Rain got heavier heading east

Austin Tuttiardo, a Strasburg volunteer firefighter and member of the swift water rescue team, checks this truck at Chapman's Landing south of Woodstock on Monday morning. Nobody was in the truck. Rich Cooley/Daily

A rain of carwash intensity that swamped homes, roads, bridges and businesses in Shenandoah County Monday morning began as a minor shower in eastern West Virginia that gained energy as it moved eastward, a National Weather Service meteorologist in Sterling said.

“It almost kind of blossomed in place,” Andrew Snyder said of the downpour.

The highest rainfall amount was 4.8 inches reported by a spotter several miles northwest of Woodstock. Others reported 3.1 inches in Edinburg and 3.1 inches in Fort Valley.

The rain began moving into Shenandoah County at about 4 a.m. and was at its heaviest between 6 a.m. and 7 a.m. before ending about two hours later, Snyder said, adding that the weather service issued a flash flood warning for Shenandoah County at 5:35 a.m.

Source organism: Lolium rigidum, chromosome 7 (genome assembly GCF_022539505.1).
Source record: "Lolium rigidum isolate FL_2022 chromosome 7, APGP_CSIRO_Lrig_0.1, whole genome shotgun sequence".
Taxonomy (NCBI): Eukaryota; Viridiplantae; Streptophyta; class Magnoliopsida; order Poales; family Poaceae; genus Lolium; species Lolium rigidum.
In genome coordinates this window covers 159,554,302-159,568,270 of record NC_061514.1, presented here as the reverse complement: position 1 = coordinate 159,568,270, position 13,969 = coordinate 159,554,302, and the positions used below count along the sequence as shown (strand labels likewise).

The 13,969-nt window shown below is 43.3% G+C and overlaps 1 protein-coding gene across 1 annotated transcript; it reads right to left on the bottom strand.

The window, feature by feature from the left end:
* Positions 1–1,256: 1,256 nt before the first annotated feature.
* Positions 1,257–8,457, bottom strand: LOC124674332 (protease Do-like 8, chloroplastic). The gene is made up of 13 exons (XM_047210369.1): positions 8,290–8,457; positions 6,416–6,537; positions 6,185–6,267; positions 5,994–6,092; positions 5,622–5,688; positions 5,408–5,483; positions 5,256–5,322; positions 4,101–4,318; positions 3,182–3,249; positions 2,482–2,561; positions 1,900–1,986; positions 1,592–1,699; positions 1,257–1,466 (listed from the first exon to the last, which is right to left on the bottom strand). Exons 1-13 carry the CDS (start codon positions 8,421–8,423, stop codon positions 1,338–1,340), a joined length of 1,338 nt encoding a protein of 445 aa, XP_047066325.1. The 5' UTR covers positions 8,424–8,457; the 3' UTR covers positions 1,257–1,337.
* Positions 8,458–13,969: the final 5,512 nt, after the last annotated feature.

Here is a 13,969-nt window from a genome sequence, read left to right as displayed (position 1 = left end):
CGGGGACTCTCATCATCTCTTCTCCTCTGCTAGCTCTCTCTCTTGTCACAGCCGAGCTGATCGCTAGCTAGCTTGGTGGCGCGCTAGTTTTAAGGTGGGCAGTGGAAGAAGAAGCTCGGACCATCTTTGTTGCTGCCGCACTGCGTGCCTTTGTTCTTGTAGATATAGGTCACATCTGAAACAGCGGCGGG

The weather service reported that the Shenandoah River below the Burnshire Dam was near flood stage at 9.1 feet. Flooding was also reported in Bentonville, Rileyville, Seven Fountains, Compton, Harmony, Kings Crossings, Saint David’s Church and Dilbeck.

Emily Lansberry, 19, of Woodstock walks away from the floodwaters on East Spring Street in Woodstock on Monday morning. Rich Cooley/Daily

More heavy rain remained a possibility. The weather service maintained a flash flood warning for Shenandoah County through 5:30 p.m. Snyder said there was a 50 percent chance of rain throughout the night. Showers were also in the forecast for Tuesday afternoon. Additional rainfall of a quarter to a half-inch was possible.

The forecast for Tuesday night calls for more showers and a possible thunderstorm before midnight and a 60 percent chance of precipitation. Some storms carry the threat of gusty winds and heavy rain. Skies are expected to be mostly cloudy with a low of 69 after midnight. Additional rainfall of a tenth to a quarter of an inch is possible with higher amounts possible from thunderstorms.

Contact staff writer Joe Beck at 540-465-5137 ext. 142, or jbeck@nvdaily.com

Beverly Griffin taps in a number on her phone as she stands on the front porch of her apartment on South Main Street in Woodstock on Monday morning. Floodwaters bounce off the front of the Springhouse Tavern and shut down this section of Main Street several hours. Rich Cooley/Daily